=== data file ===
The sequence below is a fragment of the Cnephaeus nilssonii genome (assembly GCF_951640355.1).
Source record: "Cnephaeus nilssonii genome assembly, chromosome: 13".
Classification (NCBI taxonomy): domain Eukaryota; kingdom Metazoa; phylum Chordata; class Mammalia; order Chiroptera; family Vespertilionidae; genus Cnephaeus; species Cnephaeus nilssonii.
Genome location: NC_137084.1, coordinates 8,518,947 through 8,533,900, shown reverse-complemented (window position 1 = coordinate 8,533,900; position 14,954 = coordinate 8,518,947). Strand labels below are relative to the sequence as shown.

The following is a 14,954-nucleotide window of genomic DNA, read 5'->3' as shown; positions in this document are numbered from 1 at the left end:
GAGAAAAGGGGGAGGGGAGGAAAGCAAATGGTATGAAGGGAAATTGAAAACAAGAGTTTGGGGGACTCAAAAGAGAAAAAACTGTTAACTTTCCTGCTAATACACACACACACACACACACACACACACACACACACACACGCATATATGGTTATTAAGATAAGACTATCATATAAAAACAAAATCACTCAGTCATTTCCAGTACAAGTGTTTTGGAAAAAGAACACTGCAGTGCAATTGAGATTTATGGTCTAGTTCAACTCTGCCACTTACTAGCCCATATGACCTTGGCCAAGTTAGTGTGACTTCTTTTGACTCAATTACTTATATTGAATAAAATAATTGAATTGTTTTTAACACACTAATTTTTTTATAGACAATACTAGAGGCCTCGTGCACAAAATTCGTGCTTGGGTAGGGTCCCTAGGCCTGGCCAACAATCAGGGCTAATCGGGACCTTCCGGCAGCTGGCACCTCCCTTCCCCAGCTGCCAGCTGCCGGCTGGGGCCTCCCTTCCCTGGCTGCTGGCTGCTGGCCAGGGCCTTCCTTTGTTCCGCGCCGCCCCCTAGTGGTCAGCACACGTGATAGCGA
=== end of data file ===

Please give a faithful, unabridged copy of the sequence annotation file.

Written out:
The sequence below is a fragment of the Cnephaeus nilssonii genome (assembly GCF_951640355.1).
Source record: "Cnephaeus nilssonii genome assembly, chromosome: 13".
Classification (NCBI taxonomy): domain Eukaryota; kingdom Metazoa; phylum Chordata; class Mammalia; order Chiroptera; family Vespertilionidae; genus Cnephaeus; species Cnephaeus nilssonii.
Genome location: NC_137084.1, coordinates 8,518,947 through 8,533,900, shown reverse-complemented (window position 1 = coordinate 8,533,900; position 14,954 = coordinate 8,518,947). Strand labels below are relative to the sequence as shown.

The following is a 14,954-nucleotide window of genomic DNA, read 5'->3' as shown; positions in this document are numbered from 1 at the left end:
GAGAAAAGGGGGAGGGGAGGAAAGCAAATGGTATGAAGGGAAATTGAAAACAAGAGTTTGGGGGACTCAAAAGAGAAAAAACTGTTAACTTTCCTGCTAATACACACACACACACACACACACACACACACACACACACACGCATATATGGTTATTAAGATAAGACTATCATATAAAAACAAAATCACTCAGTCATTTCCAGTACAAGTGTTTTGGAAAAAGAACACTGCAGTGCAATTGAGATTTATGGTCTAGTTCAACTCTGCCACTTACTAGCCCATATGACCTTGGCCAAGTTAGTGTGACTTCTTTTGACTCAATTACTTATATTGAATAAAATAATTGAATTGTTTTTAACACACTAATTTTTTTATAGACAATACTAGAGGCCTCGTGCACAAAATTCGTGCTTGGGTAGGGTCCCTAGGCCTGGCCAACAATCAGGGCTAATCGGGACCTTCCGGCAGCTGGCACCTCCCTTCCCCAGCTGCCAGCTGCCGGCTGGGGCCTCCCTTCCCTGGCTGCTGGCTGCTGGCCAGGGCCTTCCTTTGTTCCGCGCCGCCCCCTAGTGGTCAGCACACGTGATAGCGA